But better luck was soon to follow.

I don’t even remember which one of us hooked it because it took all of us to get it in. You don’t need to fish the salt to exhaust yourself fighting a fish, you just need to tangle with a 36” carp at age seven. The epic battle seemed to last all afternoon with my brother and I handing the pole back and forth to each other following each bout of near collapse. Dad had taken on the role of spectator as soon as he realized we were fighting, what he regarded as, the lowly carp. But to his young sons that didn’t matter and that afternoon was the highlight of my early fishing career.

When you’re just a youngster and the fish ain’t biting, boredom sets in rather easily. Luckily my brother Anthony and I had a simple solution when the smallmouths weren’t on the feed which, as you’ve probably guessed by now, was most of the time. We’d fetch ourselves a short stick, say three feet long, scavenge some monofilament from the bank litter so typical of the times, and affix it to the stick (no reel required). We’d then dunk worms along the shorefront rocks for sunfish and rock bass. This technique rarely failed to work and provided us with hours of amusement.

Happily, the fishing wasn’t always slow. Often as the light would begin to fade, the smallmouth would head for shore for their evening meal of minnows. During these times the water would literally appear to boil as the chase went on just below the surface. When we saw this happening, we were supposed to immediately cast into the frenzy, which we did with delight, since it usually meant hooking up with a much coveted bass.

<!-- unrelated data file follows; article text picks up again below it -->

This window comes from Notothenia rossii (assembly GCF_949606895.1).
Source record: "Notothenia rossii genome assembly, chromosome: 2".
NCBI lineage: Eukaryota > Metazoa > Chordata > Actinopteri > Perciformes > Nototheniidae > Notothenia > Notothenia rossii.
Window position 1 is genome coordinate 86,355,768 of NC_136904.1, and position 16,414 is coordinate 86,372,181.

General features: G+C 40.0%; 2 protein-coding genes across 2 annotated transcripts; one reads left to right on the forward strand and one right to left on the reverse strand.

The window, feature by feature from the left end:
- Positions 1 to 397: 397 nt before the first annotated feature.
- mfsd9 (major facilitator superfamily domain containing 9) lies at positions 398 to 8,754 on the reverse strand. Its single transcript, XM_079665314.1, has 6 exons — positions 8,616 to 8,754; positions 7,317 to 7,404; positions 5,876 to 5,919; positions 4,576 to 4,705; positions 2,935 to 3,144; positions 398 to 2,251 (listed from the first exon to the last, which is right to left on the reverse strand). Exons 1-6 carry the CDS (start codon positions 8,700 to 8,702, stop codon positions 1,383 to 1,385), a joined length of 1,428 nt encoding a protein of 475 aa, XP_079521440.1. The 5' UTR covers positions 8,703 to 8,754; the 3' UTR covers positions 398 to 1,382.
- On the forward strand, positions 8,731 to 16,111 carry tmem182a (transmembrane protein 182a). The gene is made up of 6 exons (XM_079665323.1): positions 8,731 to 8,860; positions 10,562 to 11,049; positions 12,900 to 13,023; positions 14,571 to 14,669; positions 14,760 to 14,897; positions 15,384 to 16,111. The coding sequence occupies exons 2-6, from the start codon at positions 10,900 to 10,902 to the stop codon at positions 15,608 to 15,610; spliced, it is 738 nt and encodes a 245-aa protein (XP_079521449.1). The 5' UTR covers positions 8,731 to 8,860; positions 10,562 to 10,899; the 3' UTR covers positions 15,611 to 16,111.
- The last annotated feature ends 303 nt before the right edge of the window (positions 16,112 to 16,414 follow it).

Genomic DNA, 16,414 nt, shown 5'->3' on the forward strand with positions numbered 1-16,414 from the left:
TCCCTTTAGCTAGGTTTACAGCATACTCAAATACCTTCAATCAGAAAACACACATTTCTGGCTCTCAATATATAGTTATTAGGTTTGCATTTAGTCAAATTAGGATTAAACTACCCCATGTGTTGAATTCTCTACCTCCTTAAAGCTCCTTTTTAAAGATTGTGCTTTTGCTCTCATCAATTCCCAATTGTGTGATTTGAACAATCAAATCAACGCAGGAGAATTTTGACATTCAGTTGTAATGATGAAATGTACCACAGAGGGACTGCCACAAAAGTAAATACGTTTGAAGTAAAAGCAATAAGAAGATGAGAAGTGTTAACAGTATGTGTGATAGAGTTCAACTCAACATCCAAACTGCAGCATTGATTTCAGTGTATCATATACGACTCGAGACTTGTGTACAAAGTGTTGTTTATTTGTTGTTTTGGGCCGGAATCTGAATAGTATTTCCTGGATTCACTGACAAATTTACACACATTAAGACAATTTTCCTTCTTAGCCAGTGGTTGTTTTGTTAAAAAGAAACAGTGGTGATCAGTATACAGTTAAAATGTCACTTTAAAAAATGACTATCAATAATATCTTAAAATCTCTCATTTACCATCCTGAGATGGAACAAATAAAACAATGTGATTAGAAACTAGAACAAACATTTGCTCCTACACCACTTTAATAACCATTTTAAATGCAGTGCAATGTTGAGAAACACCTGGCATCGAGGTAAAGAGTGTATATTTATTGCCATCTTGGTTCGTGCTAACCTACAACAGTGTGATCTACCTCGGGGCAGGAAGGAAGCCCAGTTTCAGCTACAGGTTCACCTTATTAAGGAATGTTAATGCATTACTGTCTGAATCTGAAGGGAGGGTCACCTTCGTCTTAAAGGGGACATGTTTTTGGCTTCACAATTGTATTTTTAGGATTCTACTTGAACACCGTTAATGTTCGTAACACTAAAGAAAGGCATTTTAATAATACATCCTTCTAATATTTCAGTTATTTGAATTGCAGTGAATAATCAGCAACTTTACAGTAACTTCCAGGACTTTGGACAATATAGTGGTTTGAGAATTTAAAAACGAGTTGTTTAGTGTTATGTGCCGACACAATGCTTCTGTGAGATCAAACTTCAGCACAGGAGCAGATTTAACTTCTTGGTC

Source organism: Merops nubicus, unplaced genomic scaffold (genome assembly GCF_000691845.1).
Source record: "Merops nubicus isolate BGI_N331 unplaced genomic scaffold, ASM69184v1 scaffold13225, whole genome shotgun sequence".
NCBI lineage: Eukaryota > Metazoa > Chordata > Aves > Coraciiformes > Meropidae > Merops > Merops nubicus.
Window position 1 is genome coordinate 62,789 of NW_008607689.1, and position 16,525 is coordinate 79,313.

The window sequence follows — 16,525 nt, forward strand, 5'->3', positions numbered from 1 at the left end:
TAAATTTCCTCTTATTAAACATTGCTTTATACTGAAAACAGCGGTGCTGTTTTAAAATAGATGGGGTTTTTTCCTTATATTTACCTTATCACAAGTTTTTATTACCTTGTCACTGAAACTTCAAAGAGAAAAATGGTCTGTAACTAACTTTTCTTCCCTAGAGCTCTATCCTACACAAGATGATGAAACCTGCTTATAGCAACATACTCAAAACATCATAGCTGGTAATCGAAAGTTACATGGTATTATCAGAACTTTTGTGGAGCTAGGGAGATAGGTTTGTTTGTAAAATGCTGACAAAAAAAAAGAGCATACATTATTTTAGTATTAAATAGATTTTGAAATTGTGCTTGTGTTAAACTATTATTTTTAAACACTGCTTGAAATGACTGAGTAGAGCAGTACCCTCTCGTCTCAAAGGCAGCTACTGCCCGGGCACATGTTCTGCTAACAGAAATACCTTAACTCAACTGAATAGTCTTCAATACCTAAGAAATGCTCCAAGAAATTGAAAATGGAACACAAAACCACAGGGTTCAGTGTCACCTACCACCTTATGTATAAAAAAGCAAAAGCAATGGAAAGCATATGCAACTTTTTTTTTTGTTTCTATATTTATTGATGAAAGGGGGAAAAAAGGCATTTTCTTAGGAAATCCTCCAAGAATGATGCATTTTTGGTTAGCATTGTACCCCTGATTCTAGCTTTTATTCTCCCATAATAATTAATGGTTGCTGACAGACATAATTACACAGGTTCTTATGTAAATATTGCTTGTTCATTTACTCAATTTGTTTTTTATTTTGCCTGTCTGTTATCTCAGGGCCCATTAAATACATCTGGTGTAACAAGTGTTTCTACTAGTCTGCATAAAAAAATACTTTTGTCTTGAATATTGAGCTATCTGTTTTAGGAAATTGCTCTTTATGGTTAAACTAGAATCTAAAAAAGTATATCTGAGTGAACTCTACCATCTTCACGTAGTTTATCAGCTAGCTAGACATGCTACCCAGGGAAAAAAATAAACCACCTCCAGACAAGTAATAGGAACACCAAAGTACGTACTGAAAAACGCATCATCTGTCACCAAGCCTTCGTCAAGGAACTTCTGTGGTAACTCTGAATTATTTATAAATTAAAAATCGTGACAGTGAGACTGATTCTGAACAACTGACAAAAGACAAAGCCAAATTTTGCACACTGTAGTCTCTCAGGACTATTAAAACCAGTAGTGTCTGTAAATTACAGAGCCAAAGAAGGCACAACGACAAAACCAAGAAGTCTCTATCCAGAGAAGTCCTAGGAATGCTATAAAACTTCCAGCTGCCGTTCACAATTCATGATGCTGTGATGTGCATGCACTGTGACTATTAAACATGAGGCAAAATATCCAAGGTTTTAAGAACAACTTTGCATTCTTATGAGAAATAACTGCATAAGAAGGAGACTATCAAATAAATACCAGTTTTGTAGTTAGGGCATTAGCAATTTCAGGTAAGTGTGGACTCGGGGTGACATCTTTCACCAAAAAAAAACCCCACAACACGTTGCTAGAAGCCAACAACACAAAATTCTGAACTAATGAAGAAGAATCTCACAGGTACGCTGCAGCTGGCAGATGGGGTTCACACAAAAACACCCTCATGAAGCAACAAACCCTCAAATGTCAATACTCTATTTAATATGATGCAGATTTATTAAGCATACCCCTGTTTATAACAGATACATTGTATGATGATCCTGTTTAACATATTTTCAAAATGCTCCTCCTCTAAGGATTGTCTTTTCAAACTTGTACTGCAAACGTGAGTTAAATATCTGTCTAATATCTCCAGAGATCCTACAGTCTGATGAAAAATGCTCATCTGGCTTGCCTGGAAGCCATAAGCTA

But bass weren’t the only prized fish to inhabit the Ashokan. And after many years as shore bound landlubbers Dad finally broke down and got us our first watercraft, a 14’ john boat. In lieu of a trolling motor we used good old fashioned two-armed horsepower to get around. It wasn’t smallmouth, or even trout, we were after anymore. We wanted a fish you virtually never caught from shore – the revered walleye pike.

The boat, which in our innocence we never even named, was a true revelation and suddenly the Turck family was bringing lots of fish home for dinner – and big ones too. We had located, without the aid of a depth finder mind you, some deeper channels that the walleye seemed to like congregating in. With one of us on the oars we’d troll huge silver-bladed lures with the standard gob of nightcrawlers. It all worked pretty well and left us feeling very satisfied with ourselves since, more often than not, we actually caught fish now.

Dad’s no longer with us, but I often wonder what he would have thought had he lived long enough to see his oldest son become a Wyoming fishing guide. I like to think he would have been proud of that.

P.S. My apologies to Norman Maclean

Guy Turck
Jackson Hole
August 2003